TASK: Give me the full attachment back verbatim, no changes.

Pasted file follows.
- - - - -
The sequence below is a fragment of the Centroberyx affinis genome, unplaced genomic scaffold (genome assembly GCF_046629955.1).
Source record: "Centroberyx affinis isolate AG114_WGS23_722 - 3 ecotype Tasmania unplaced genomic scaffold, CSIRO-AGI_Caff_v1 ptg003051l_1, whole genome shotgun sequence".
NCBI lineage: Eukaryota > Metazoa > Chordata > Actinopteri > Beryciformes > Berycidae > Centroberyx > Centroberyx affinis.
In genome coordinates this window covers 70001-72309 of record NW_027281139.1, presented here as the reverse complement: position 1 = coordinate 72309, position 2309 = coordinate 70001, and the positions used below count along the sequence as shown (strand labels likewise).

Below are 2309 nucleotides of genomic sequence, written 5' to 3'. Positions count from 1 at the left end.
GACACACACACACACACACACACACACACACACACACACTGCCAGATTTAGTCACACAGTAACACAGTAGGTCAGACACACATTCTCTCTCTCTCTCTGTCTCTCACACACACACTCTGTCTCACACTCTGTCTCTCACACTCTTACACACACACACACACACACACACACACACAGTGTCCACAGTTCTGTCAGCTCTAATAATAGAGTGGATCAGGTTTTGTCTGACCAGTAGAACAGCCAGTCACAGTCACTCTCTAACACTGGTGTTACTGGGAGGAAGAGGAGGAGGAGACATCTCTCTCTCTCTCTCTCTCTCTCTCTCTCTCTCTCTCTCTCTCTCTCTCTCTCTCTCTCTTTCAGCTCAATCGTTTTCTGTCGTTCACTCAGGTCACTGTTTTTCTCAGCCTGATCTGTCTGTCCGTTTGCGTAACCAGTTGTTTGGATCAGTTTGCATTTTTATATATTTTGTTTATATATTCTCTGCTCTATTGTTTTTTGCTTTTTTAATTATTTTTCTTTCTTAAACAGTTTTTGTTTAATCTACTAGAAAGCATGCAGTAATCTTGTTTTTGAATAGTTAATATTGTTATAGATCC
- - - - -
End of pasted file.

The sequence below is a fragment of the Centroberyx affinis genome, unplaced genomic scaffold (genome assembly GCF_046629955.1).
Source record: "Centroberyx affinis isolate AG114_WGS23_722 - 3 ecotype Tasmania unplaced genomic scaffold, CSIRO-AGI_Caff_v1 ptg003051l_1, whole genome shotgun sequence".
NCBI lineage: Eukaryota > Metazoa > Chordata > Actinopteri > Beryciformes > Berycidae > Centroberyx > Centroberyx affinis.
In genome coordinates this window covers 70001-72309 of record NW_027281139.1, presented here as the reverse complement: position 1 = coordinate 72309, position 2309 = coordinate 70001, and the positions used below count along the sequence as shown (strand labels likewise).

Below are 2309 nucleotides of genomic sequence, written 5' to 3'. Positions count from 1 at the left end.
GACACACACACACACACACACACACACACACACACACACTGCCAGATTTAGTCACACAGTAACACAGTAGGTCAGACACACATTCTCTCTCTCTCTCTGTCTCTCACACACACACTCTGTCTCACACTCTGTCTCTCACACTCTTACACACACACACACACACACACACACACACAGTGTCCACAGTTCTGTCAGCTCTAATAATAGAGTGGATCAGGTTTTGTCTGACCAGTAGAACAGCCAGTCACAGTCACTCTCTAACACTGGTGTTACTGGGAGGAAGAGGAGGAGGAGACATCTCTCTCTCTCTCTCTCTCTCTCTCTCTCTCTCTCTCTCTCTCTCTCTCTCTCTCTCTCTTTCAGCTCAATCGTTTTCTGTCGTTCACTCAGGTCACTGTTTTTCTCAGCCTGATCTGTCTGTCCGTTTGCGTAACCAGTTGTTTGGATCAGTTTGCATTTTTATATATTTTGTTTATATATTCTCTGCTCTATTGTTTTTTGCTTTTTTAATTATTTTTCTTTCTTAAACAGTTTTTGTTTAATCTACTAGAAAGCATGCAGTAATCTTGTTTTTGAATAGTTAATATTGTTATAGATCC